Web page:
When our brands have suffered or been injured, the role of leadership is to help heal them. Like a tree can still thrive after being damaged, so too can our brands. But that means we have to be able to see past the flowers and the leaves and the branches and understand our brand tree. What’s in its DNA, what does it need to thrive?

For those of us who feel our brands, this kind of healing—getting back to our roots, “back to basics”—is exactly what we need. When a brand loses its way, when its identity is unclear—we feel that. We suffer along with the brand, because we start to feel helpless and begin to be dragged along with the corporate narrative. We stop having hope, and our actions start feeling pointless. Our customers become confused because they can’t figure out “who” our brand is. They’re never sure if we’re being real with them or if we’re wearing another costume, another mask this week. Can they trust us?

Leadership helps us heal from this by taking the brand back to its roots. Having perhaps tough conversations with Senior Management, Sales and even Retail Customers. Leadership heals by illuminating the core of the brand—why we’re here, what we’re doing. That gives us a sense of clarity and purpose. And those of us who work for the brand can then find meaning and purpose in our work again. We can feel inspired and, often, hopeful.

Our customers can then heal too. When we can say to them, “Look, this is who we are and we know that now,” it helps them rebuild their trust in us. They may not come flocking back—trust takes time. But they can regain their lost confidence and restore their relationship with us.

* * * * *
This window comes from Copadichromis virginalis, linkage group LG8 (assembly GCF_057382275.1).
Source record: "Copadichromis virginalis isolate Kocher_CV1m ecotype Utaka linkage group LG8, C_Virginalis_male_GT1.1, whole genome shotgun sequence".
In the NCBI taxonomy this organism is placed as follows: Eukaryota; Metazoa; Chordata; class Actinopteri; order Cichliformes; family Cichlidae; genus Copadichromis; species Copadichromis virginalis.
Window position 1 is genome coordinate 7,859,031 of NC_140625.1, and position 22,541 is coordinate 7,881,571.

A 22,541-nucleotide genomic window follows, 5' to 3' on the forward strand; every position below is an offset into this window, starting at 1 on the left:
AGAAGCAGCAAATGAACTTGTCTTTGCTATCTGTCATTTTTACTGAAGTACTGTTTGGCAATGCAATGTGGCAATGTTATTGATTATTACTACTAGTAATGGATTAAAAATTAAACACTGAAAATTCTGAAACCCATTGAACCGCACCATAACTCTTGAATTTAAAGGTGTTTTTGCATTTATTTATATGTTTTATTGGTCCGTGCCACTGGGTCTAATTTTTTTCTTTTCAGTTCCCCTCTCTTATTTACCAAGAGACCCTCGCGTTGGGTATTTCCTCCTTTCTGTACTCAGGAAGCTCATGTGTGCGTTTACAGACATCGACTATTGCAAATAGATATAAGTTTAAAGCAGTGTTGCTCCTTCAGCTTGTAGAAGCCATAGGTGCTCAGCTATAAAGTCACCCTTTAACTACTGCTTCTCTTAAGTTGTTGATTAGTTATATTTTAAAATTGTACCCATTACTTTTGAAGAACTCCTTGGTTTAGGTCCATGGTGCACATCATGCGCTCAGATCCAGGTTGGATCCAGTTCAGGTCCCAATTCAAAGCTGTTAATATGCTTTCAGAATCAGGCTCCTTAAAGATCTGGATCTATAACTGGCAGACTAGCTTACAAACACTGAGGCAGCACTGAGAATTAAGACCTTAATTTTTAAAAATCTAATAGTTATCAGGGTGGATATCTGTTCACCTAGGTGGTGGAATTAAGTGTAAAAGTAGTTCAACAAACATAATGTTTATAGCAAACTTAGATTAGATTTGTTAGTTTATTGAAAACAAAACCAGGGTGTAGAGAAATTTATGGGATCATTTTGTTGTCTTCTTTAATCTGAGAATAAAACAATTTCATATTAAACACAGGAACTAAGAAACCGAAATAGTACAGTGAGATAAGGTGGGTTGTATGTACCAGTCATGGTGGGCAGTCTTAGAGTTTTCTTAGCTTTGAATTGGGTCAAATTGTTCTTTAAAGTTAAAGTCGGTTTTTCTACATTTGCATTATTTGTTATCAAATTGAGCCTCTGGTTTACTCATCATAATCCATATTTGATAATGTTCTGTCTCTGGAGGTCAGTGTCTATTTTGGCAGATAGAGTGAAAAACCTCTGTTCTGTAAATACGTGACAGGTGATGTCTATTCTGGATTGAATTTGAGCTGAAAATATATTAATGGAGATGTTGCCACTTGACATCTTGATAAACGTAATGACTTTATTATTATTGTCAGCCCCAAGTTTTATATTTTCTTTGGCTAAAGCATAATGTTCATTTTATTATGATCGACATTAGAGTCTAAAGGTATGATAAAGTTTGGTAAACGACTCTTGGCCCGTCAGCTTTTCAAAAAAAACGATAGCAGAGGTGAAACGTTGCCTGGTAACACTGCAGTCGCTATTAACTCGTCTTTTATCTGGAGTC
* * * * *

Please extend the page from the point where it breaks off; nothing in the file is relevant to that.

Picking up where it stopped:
And in this post-pandemic world, trust is huge: part of what we’re suffering from right now is this lack of trust. Who can you turn to? Who do you believe? A lot of us feel that we’ve seen each other’s “true colours,” and it’s going to take us a very long time to recover from that. Many people feel like the wool has been pulled off their eyes, that they’ve now seen the “truth” about other people or the world. And it’s not what they thought it was.

So—reconnecting with who we are, rediscovering the “why” of our brands is essential in being able to reestablish these relationships. To rebuilding trust. And to helping not just our brands but everyone in our communities move forward.

And that means we have to start with the why!


A little more about me. My goal is and always will be to inspire and create conversation!

I am a businessperson who has excelled in driving a competitive edge through marketing, strategy, innovation, building irresistible brands and unlocking the genius that exists. I am writing to inspire or create new consideration. If you have ideas or questions that you would like me to put a pen too, I would be delighted.

I would also be grateful if you shared this or any of the articles, I have written to inspire others.